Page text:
It’s not only interesting for players to know the history of the various casino games it can be profitable. In some cases, studying the past can help players formulate new strategies and tactics that might have been overlooked throughout time. At any rate, it’s good to be able to understand where the games came from and how they developed. It helps understand the context of how casino gambling began and how it got to where it is today.

The history of craps is one of the most lengthy and yet most difficult to discern of any casino game. The use of dice as a gambling tool or for randomization has been prevalent throughout history. There is evidence of dice being used as far back as 24th century BC–British archaeologist Leonard Woolley discovered the dice in the excavation of a Mesopotamian tomb. Dice were also found used in a similar manner in ancient Egypt. Gambling was technically illegal in the Roman Empire but that didn’t stop the citizens from playing games of chance, including those with dice. Dice are mentioned often in the writings of Roman nobility and there was even a phrase meaning ‘to play dice’ (aleam ludere).


Dice were also popular with Roman soldiers and this may have helped spread their use. Dice were used in China and Japan though it is theorized that they ‘evolved’ into games like dominoes and playing cards. There are several competing theories for where and how dice began to be used in games that resemble modern craps. One is that craps evolved from an Arabic dice game called Al Zar (‘dice’ in Arabic). The game was thought to have been introduced to Europe by merchants in the 12th Century.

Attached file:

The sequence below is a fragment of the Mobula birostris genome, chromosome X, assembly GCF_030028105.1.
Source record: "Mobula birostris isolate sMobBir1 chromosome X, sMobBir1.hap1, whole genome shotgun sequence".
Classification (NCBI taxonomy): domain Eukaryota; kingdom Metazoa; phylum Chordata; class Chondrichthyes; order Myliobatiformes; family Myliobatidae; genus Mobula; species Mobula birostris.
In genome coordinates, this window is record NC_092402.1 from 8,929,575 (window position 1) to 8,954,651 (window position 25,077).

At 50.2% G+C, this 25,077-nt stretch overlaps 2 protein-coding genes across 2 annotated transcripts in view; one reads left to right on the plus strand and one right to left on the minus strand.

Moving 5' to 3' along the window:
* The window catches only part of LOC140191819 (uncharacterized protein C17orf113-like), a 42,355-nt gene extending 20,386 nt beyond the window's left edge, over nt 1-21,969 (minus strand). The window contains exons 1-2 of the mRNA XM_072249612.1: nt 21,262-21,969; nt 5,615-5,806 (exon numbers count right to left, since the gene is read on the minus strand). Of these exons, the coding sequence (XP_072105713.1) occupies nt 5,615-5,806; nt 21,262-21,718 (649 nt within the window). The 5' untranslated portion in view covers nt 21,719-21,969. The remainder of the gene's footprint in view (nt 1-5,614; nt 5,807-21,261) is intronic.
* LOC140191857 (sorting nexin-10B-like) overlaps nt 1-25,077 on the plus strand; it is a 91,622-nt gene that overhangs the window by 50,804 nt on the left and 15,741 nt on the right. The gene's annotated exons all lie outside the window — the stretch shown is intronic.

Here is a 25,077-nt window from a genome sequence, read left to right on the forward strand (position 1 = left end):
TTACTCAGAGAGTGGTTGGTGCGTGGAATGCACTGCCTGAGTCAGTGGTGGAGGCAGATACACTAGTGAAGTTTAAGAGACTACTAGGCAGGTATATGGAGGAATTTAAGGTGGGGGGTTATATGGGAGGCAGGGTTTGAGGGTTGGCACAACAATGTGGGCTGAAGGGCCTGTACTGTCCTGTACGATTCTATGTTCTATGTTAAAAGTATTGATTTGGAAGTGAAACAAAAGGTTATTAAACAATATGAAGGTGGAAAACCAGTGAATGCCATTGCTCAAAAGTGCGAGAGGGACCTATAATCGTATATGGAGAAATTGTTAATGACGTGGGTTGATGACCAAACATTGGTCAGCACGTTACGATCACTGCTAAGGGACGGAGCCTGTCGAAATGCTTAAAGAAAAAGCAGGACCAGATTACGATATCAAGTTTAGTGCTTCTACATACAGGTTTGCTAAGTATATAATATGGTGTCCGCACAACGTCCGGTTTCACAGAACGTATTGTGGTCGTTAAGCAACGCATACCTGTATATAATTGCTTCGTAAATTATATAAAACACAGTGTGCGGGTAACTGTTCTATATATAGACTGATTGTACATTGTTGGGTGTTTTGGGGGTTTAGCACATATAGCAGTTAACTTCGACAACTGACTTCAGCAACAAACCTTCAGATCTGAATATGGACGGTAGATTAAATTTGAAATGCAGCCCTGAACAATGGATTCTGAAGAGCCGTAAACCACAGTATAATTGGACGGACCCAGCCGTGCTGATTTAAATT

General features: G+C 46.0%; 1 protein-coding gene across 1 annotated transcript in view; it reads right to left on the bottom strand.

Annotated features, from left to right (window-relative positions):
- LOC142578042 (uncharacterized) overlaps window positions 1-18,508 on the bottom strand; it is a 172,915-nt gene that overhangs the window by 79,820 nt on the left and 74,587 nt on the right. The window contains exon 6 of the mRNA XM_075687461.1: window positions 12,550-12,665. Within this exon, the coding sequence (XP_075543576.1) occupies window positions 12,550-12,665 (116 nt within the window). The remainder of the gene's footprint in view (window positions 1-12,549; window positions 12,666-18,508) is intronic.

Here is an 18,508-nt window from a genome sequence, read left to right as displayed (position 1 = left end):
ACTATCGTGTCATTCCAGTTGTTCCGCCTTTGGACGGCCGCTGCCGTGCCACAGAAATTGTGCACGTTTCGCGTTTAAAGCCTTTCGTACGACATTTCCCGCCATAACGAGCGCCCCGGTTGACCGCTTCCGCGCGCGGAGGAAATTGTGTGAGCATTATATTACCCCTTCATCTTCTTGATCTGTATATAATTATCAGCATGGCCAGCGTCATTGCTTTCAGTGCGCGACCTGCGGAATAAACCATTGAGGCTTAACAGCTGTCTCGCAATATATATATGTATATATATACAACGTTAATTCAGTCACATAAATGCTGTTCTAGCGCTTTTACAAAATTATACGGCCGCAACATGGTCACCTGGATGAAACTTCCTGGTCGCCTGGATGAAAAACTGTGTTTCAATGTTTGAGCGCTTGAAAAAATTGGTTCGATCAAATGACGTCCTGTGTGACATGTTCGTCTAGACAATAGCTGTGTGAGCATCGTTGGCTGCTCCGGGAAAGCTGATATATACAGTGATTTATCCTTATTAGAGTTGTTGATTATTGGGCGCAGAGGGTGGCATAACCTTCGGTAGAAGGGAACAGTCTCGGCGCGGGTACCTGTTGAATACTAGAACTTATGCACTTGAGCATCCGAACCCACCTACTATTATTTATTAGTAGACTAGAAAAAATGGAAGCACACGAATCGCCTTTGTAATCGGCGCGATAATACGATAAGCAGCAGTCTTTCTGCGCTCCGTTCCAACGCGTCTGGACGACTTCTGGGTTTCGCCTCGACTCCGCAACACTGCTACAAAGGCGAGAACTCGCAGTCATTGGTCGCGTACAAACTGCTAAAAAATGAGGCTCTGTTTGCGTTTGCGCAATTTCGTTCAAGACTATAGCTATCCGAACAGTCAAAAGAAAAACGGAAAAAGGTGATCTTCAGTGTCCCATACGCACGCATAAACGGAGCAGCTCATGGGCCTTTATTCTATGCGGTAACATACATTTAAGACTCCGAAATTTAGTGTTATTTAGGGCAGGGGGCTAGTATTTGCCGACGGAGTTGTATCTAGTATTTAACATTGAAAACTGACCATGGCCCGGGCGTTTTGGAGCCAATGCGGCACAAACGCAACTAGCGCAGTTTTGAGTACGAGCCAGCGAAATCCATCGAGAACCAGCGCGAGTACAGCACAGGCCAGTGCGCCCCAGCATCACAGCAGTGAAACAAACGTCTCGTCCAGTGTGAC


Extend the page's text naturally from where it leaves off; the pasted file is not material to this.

An alternate explanation gives credit for the game’s origin to Sir William of Tyre during the Crusades. Sir William and his troops laid siege to a castle named “Hazarth”, and during the long siege dice were a popular diversion. A game called ‘Hazard’ emerged from this battle and became very popular throughout England. Strangely, it didn’t reach peak popularity until the 17th century when it became ubiquitous at taverns all over Great Britain. The French soon got in on the action, changing the name of the game to ‘Crabbes’. The word ‘craps’ is likely a permutation of ‘crabbes’ or ‘crabs’.


Craps soon spread from Europe to North America. The most likely scenario was that game was brought to New Orleans by Bernard Xavier Philippe de Marigny de Mandeville, a descendant of wealthy and powerful Louisiana nobility. He fancied himself a gambler and a social mover and brought the game to the ‘Crescent City’ from France, by some accounts tweaking the rules to his advantage. Bernard’s rules were apparently able to be exploited by fixed dice. The modern version of craps including the betting format with wagers like the ‘don’t pass’ line is the brainchild of a US dicemaker named John H. Winn. The game exists in the same basic form today.

Also coming out of New Orleans via France was ‘street craps’, the informal version of casino craps played by street hustlers, convicts, soldiers and just about everyone else worldwide. The game was originally known as ‘crapaud’. It’s not clear whether the game was a predecessor to casino craps, was inspired by the more formal version or developed simultaneously.